Another difference, even more blatant as it marks a variant in the versions, can be found in the erotic interlude between Heinz and Dagmar, which in both cuts is divided into two parts (which we will call respectively scene #1 and scene #2), separated by an (identical) connecting segment. In the German edition, scene #1 (running 1 minute and 29 seconds) has the bandit kissing the woman impetuously, all over her body, as she moves from rejection to pleasure. As the sexual intercourse begins, the editing takes on a dreamlike form, with a succession of filters and cross dissolves, and a series of close-ups of the protagonists’ faces, images of slaughtered animals and foggy images of sapphic sex (played by body doubles, according to an interview with Daniela Giordano). In scene #2 (36 seconds) the man, after buttoning up his trousers, begins to quarrel with the woman, grabs her by the neck and punches her violently. Her scream, heard in the next room, will provide the starting point for the following scene.
In the Italian edit, the scene is characterized by a darker photography, probably obtained through post-production filters, and depicts an out-and-out rape. Set in a room with white walls, and only barely glimpsed because of the shades and close-up shots, Scene #1 (1m4s) has Harmstorf assault the woman in an aggressive way, tearing her clothes and kissing her violently, until she gives up in his arms. The whole oneiric evolution of the scene is therefore absent, but the actress’ bare breasts (not a body double’s) can be seen only in this version. Scene #2 (37s) is the continuation of what we saw earlier, as sex act passes from passionate tones to more violent ones, and climaxes with the woman being strangled.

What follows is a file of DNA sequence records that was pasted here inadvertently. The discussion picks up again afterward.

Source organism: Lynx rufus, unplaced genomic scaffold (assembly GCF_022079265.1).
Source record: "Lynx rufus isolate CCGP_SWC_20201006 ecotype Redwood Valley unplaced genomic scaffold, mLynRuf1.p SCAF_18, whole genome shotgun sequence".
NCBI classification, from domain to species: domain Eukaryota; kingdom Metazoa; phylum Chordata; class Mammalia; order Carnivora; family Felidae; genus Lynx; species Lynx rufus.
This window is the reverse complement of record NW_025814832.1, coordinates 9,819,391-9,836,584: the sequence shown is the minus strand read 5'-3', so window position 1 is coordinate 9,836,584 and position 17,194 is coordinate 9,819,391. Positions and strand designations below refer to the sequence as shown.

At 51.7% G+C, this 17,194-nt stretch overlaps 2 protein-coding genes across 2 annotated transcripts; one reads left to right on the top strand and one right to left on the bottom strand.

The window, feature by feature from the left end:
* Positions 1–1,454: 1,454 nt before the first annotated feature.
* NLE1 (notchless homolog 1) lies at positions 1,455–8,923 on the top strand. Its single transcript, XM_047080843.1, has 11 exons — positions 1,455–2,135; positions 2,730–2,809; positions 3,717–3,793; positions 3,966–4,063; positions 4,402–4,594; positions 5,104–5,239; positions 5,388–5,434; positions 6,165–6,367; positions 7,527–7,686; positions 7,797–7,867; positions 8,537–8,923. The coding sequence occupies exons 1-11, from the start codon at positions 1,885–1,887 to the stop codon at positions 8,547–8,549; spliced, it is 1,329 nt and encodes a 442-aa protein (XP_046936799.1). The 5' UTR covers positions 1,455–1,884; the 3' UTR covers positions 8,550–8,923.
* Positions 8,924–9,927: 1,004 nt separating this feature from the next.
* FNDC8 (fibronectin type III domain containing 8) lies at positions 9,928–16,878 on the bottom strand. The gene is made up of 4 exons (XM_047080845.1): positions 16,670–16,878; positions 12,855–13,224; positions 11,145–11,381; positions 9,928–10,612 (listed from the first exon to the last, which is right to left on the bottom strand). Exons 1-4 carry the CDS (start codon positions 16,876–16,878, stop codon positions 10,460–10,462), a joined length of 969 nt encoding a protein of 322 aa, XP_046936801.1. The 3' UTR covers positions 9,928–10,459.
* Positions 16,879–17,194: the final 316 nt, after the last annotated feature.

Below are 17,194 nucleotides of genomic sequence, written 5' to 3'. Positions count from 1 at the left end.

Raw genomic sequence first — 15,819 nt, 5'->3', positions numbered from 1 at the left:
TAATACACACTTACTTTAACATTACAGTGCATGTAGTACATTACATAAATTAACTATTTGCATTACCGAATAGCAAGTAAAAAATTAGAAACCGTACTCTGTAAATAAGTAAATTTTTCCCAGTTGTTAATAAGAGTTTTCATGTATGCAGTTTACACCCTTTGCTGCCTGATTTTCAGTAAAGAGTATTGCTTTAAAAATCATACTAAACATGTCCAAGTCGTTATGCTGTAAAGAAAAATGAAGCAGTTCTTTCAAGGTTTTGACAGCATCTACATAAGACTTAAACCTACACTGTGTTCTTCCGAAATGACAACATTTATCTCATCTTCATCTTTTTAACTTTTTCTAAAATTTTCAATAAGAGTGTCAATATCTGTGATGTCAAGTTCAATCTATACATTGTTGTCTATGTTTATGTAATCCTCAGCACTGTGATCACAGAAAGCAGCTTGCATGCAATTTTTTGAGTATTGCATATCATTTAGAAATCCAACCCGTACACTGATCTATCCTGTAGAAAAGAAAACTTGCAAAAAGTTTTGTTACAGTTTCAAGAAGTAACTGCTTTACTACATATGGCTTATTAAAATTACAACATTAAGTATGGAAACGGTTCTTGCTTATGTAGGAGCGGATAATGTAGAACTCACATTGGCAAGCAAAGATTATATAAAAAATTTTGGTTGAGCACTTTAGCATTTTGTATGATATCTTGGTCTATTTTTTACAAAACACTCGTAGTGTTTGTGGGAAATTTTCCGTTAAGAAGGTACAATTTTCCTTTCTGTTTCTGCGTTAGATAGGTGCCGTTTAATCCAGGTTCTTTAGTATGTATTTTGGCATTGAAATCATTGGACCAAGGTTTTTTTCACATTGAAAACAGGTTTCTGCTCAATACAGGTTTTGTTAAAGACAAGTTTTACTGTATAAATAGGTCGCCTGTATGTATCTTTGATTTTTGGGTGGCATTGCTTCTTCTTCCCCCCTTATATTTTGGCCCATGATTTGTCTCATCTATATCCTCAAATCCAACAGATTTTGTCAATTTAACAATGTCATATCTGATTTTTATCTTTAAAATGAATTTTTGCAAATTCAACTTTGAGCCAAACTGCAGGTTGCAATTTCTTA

Finally, there are further changes in the dubbing, especially concerning the characters played by Gianni Macchia and Daniela Giordano. As regards the former, the dubbing puts his Italian origin in the background, and tones down several lines of dialogue about his emigrant status. On the other hand, Daniela Giordano’s Dagmar is no longer characterized as homosexual, which in the German version is made explicit through some dialogue exchanges in the bank sequences. Those references also provide an explanation for the sapphic flashes during the erotic scene with Harmstorf.

violenza contro la violenza

The Italian edition, titled Violenza contro la violenza, was submitted to the Board of censors on November 24, 1972. The fourth section of the Commission of film revision demanded the following cut: “The scene of the rape committed by the gang leader on the boutique owner, precisely from the moment in which he abandons himself to caresses and libidinous kisses on various parts of the woman’s body, to the moment in which the woman, exhausted and worn, kisses him.”. After 62 metres of cuts, the Commission approved and gave the film the authorization with a V.M.14 rating on November 29; the copy was 2630 metres long. The VHS release on the New Pentax label, besides some minor jumps due to the poor state of the print used, presents a fullscreen copy (running 86 minutes and 21 seconds at 25fps speed) of the uncut Italian version, before the censors’ intervention. The German home video versions released before 2017 (namely, the VMP and Astro VHS releases, and the MCP and Best Enterteinment DVDs) present the German cut instead, and their running time (at 25fps) varying between 92m20s and 92m38s, depending on the presence of the Gloria Film logo at the beginning.